PESHAWAR/PARACHINAR - Twin suicide attacks rocked a busy marketplace in Parachinar Friday evening killing at least 50 people and injuring more than 180 others, the deadliest terrorist hit in the country during the holy month of Ramazan.

Local sources said that the two blasts in the central bazaar of this main town of tribal Kurram Agency occurred with a gap of just two minutes. The first explosion came in front of a Shia mosque while the second one at the School Road.

Doctors at the main public hospital in the town said 50 people were killed, and 20 critically wounded among the more than 180 injured.

There was heavy rush in the congested bazaar as people were buying food items for Iftar. The explosions sent handcarts flying and injured were seen crying in pain and panic amid the pools of blood of the shoppers and sellers.

People from the nearby areas rushed for help and shifted the injured and the bodies to Parachinar Headquarters Hospital, where emergency was declared. The relatives thronged the hospital and were seen searching for their missing near and dear ones.

"We can confirm the death of 50 people in the twin blasts. More than 180 others have been injured in the attack," hospital head doctor Sabir Hussein said. "We have sent 20 critically wounded people to major hospitals in Peshawar and Kohat," he added.

Parachinar administration officials said both blasts were carried out by suicide bombers. "There were two blasts in the main bazaar of Parachinar. These were carried out by two suicide bombers who walked into the crowded market," senior administration official Riaz Mehsud said. He said the market was packed with people and blasts also damaged up to 15 shops and two cars. "We found many body parts, including parts of the suicide bombers. There was blood and human flesh at the blasts site," he said.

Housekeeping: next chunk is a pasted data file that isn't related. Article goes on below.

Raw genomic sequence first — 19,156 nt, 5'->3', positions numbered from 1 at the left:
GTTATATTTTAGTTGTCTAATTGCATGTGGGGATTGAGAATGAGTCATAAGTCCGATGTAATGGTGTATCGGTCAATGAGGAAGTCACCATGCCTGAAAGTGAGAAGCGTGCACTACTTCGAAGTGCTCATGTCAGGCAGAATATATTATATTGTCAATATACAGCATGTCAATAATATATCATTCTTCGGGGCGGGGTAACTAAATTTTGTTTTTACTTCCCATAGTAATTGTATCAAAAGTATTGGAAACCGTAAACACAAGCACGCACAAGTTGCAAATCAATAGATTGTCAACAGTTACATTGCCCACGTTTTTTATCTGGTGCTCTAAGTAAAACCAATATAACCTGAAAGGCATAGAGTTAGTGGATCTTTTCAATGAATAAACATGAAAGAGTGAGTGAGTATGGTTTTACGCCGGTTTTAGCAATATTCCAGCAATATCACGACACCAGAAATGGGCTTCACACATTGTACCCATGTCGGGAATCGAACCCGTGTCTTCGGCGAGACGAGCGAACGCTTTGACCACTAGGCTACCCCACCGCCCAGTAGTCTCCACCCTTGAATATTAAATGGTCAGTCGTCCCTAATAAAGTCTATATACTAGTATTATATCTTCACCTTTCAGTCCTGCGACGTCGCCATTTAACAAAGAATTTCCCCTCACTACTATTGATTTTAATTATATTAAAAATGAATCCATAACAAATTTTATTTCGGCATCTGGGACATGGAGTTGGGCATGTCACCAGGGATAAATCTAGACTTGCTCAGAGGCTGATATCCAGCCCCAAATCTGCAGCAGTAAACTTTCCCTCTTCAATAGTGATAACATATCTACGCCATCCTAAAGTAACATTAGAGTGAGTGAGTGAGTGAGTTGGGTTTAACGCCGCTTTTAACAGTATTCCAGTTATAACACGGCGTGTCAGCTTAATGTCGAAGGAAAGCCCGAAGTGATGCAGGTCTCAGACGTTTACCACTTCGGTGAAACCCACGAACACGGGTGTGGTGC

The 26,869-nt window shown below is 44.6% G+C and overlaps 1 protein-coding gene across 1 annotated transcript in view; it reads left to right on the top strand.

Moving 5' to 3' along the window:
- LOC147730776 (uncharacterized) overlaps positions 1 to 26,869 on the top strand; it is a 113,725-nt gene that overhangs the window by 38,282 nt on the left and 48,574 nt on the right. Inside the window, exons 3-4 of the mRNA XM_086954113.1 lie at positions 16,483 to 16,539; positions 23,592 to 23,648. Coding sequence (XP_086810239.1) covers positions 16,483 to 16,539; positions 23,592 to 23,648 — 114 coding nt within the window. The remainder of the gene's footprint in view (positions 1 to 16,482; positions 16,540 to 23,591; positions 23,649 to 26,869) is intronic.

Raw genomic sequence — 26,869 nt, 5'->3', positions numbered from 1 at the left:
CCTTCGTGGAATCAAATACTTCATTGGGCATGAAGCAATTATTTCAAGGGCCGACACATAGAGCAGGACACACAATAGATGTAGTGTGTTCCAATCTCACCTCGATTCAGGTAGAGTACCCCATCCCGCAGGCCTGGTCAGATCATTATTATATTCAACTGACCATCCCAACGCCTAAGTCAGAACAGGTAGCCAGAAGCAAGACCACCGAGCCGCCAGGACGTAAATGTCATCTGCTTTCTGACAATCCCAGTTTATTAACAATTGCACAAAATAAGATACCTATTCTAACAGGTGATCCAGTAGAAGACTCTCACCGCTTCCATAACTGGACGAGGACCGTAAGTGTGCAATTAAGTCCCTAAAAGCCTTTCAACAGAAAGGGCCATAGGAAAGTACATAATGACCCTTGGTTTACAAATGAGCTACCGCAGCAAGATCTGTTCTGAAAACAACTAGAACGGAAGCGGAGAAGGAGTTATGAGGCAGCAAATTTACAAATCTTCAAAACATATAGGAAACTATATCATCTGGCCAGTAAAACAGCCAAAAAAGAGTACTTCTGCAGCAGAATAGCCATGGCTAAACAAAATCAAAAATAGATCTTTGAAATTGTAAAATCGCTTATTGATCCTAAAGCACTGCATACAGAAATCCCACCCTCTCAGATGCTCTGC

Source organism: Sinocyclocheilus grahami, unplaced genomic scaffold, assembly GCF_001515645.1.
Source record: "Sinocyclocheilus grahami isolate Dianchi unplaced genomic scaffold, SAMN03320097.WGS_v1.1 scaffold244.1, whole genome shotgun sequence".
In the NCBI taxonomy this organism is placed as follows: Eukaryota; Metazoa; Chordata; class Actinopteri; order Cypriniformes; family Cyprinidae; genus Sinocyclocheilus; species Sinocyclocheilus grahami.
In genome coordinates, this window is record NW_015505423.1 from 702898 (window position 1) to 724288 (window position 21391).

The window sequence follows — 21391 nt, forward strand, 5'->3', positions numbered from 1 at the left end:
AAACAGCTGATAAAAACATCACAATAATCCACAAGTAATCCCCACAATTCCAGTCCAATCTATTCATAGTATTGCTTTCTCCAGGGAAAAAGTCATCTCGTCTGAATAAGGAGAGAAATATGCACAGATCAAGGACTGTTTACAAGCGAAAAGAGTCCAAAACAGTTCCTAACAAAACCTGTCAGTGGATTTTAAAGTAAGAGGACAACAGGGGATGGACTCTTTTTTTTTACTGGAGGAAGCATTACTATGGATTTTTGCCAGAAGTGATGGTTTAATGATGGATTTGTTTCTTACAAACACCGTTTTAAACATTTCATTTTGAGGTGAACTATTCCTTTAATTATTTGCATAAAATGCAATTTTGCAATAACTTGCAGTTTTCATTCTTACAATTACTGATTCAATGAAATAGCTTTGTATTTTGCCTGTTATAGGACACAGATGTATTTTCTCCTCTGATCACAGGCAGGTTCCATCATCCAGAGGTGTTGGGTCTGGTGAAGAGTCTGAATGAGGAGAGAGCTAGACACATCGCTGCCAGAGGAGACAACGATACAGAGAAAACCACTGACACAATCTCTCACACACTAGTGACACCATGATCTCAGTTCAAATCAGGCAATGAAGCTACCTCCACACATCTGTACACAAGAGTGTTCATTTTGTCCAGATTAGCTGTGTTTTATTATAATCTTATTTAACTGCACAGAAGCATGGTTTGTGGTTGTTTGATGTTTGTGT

Khyber Pakhtunkhwa Governor Engineer Shaukatullah strongly condemned the terrorist attack describing it a highly gruesome and inhuman act, and expressed his deep sorrow over the loss of lives. He directed Kohat Division Commissioner and provincial Health Services director general to enforce emergency at the hospitals in the divisional headquarter and ensure best treatment to the injured.

The area where the bombers struck is mainly inhabited by minority Shias but officials said they could not immediately identify the victims. "Many bodies can't be identified because they have been mutilated very badly," said Salahuddin, a health technician at the hospital. He said lists of the dead and injured were being drafted and that the number of casualties could rise.

Kurram has been the scene of frequent sectarian violence between Sunni majority and Shia minority. The army has also been fighting for years against the insurgents in this district and the other agencies of the tribal belt. Militants from Afghanistan have also occasionally crossed the border and launched attacks on the local population and the Pakistani forces.

Security forces launched several military operations to flush out the Taliban and al-Qaida terrorist from the area that was once their stronghold but some militant hideouts in the agency are still intact and the troops are still engaged in anti-terrorist operations.

Pakistan is battling a Taliban-led domestic insurgency that has killed thousands of civilians and security personnel since 2007. Washington considers the country's tribal areas a major hub of Taliban and Al-Qaeda militants plotting attacks on the West and in Afghanistan.